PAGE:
Survey of the Town of Walkerville, 1858-1922
(Ron Hoskins' Masters Thesis, 1964, University of Windsor)
early as 1893, the Walkerville Council lamented that the town did
not possess a fountain. The matter was repeatedly deferred until
1897, when it was decided that the erection of a suitable commemorative
fountain should be the focal point of the town's proposed celebration
of Queen Victoria's Diamond Jubilee. Hiram Walker & Sons felt
that the $300 budget for the proposed fountain was inadequate and
promised to finance a first-rate fountain as a gift to the people
Roach, April 4, 1984
date is June 22, 1897 and loyal British subjects everywhere are
celebrating the Diamond Jubilee of Queen Victoria, who ascended
to the throne in 1837 at 18.
Windsor, Sandwich, and Walkerville, stores and schools are closed.
Union Jacks fly proudly in the June breezes and strips of red, white,
and blue cloth decorate the public buildings.
Walkerville there are preparations to lay the cornerstone of the
beautiful Diamond Jubilee Fountain, designed by Detroit architect
Albert Kahn [Kahn, who had joined the Detroit firm of Mason and
Rice in 1885, left from 1896 until 1900 when he returned to Mason's
office for two more years. Did he design the fountain prior to his
departure, or did George D. Mason produce the design himself?].
will stand on the west side of Second Street (Devonshire Road),
just south of the ornate station of the Lake Erie and Detroit River
Railway and just across the street from the new Crown Inn.
gala parade is gathering on Sandwich Street (Riverside Drive). The
beginning of it is at the intersection of Fifth Street (Walker Road),
while the rear is far to the west at the Grand Trunk (Peabody) Bridge.
At 10:15 a.m. the chief marshal, Alex Leavitt, gives the signal
and the parade moves off.
the leading carriage is the mayor of Walkerville, Thomas Reid. Immediately
following in their carriages are the members of council and several
important visitors from the neighbouring city of Windsor. Next comes
the Walkerville Band, followed by the Essex Fusiliers and the celebration
children from the Walkerville Public School, located on the southwest
corner of Second (Devonshire) and Wyandotte Streets, are followed
by the teachers and school trustees. Bringing up the rear are the
Walkerville Bicycle club ($5 prize for the best decorated bicycle)
and the members of the Walkerville Fire Department.
Chandler Walker, eldest surviving son of Hiram Walker, makes the
formal presentation of the fountain to the people of the town. Besides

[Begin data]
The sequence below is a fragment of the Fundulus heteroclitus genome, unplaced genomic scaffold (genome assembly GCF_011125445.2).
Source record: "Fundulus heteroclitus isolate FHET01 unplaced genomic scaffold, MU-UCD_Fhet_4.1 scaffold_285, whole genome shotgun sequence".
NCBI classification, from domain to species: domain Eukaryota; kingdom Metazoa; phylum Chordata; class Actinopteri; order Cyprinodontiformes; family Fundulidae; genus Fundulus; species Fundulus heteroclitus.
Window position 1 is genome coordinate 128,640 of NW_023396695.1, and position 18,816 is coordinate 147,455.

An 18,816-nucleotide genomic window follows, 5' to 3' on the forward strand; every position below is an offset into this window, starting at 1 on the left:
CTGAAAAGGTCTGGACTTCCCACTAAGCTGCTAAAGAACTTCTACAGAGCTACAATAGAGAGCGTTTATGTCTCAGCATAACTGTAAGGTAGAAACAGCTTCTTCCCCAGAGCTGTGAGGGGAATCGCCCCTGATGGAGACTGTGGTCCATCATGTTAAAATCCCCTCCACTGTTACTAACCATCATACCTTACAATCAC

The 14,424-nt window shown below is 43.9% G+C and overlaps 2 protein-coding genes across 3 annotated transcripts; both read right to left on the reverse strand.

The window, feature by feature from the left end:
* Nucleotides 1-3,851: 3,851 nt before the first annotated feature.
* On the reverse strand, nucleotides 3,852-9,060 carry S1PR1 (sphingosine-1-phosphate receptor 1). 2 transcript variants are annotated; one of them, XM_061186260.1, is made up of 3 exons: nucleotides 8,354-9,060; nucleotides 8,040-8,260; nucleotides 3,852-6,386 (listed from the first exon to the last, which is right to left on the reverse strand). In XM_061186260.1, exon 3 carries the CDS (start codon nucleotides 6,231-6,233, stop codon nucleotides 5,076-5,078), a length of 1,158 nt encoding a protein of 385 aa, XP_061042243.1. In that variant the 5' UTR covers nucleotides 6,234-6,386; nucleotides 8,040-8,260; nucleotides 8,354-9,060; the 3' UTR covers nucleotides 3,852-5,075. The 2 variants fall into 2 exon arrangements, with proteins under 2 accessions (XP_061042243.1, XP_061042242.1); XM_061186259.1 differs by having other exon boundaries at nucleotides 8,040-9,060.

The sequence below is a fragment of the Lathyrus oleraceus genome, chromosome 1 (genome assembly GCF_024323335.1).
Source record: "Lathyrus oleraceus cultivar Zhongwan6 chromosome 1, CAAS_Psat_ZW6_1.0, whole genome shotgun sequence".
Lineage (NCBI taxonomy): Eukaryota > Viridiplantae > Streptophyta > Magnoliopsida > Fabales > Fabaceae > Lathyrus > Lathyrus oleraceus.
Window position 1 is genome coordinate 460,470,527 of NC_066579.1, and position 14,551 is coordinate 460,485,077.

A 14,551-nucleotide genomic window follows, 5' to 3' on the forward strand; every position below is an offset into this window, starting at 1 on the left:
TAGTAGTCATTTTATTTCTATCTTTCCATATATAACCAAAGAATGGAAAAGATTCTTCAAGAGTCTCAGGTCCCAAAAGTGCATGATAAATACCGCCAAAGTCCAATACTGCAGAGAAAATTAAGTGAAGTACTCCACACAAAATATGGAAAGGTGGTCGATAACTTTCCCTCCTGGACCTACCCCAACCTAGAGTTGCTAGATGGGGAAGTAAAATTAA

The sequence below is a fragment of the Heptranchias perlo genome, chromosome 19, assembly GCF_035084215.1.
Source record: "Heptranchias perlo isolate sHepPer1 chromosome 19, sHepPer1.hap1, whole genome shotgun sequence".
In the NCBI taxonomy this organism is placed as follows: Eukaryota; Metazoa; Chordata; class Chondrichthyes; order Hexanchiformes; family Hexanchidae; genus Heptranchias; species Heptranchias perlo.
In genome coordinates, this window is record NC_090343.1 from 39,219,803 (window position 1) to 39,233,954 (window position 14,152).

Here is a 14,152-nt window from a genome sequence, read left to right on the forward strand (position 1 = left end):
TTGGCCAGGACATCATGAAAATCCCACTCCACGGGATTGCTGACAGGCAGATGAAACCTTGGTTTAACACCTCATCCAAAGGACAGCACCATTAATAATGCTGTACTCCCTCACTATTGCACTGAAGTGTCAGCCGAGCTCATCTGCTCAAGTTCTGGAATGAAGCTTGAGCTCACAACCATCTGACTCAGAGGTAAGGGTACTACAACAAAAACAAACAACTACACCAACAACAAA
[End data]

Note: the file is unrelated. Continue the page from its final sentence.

Edward sits Hiram Walker himself. Born on July 4, 1816, in East
Douglas, Mass., he is now approaching his 81st birthday and is in
ill health (he died a year and a half later). But illness does not
prevent him from coming from his Detroit residence to attend this
Reid invites Edward's wife to step forward and, silver trowel in
hand, lay the cornerstone for the fountain-to-be.
the ceremonies are over, those of status gather across the street
for a luncheon at the Crown Inn, while the rank and file people
stroll over to the Farmers' Rest at Fifth Street (Walker) and Niagara.
lunch, activities are transferred to Walkerville Grove (the site
of Walkerville Collegiate). There are military displays and a baseball
match, in which the Walkerville club defeats the visiting Harrow
team 19 to 7. The Page Wire team then beats the Globe Furniture
Co. in a tug o'-war.
the evening, a twenty-foot (6-metre) bonfire blazes at the head
of Second Street (Devonshire) where Willistead now stands. Its glow
was reportedly seen halfway across Essex County.
completion, the fountain, probably crafted from Amherstburg limestone,
was beautiful. It had a copper roof topped with an imperial crown.
Within the four stone columns was an iron centrepiece with four
gargoyles spouting water to the four points of the compass. Tin
cups were provided so passers-by could quench their thirst. And
out at the curb stood an oval stone horse trough filled with cool
around all four sides of the fountain near the top was inscribed:
court was pure, her life serene
gave her peace, her Land reposed
thousand claims to reverence closed
her mother, wife and Queen
the front of the fountain was inscribed:
commemorate the completion of the sixtieth year of the glorious
reign of her most gracious majesty, Queen Victoria. The gift of
Hiram Walker & Sons Ltd. to the people of Walkerville. MDCCCXCVII
the decades, the fountain served its dual purpose: it was a thing
of beauty and also provided a cool drink for people and the animal
the 1930's, the horse trough was gone. Three of the fountain's spouts
had been stopped up. A regular tap-type drinking fountain had been
attached to the remaining gargoyle.
Walkerville was amalgamated with Windsor in 1935, the City of Windsor
saw no reason to protect and maintain this part of our heritage.
Neglect and vandalism took their toll. The crown disappeared from
the top of the fountain. The copper roof began to crumble, piece
1958, someone decided to replace the fountain and park with a parking
lot, and the fountain; or what was left of it was hauled off
to Willistead. A pretence at restoration was effected and then the
once-beautiful Victoria Memorial was hidden behind Willistead Manor
where vandals could get a better crack at it.
there it stands today. Wouldn't it be nice if the fountain could
be restored crown and all and be made the centrepiece it once was?
forward to 1990; With the exception of the crown from the peak of
the pyramidal copper roof, the fountain was restored, and we look
forward each spring to its emergence from the plywood cocoon that
protects it from Windsor's notorious freeze-thaw cycles.
here to see Victoria Fountain Photos
Crown Inn: First Hotel in Walkerville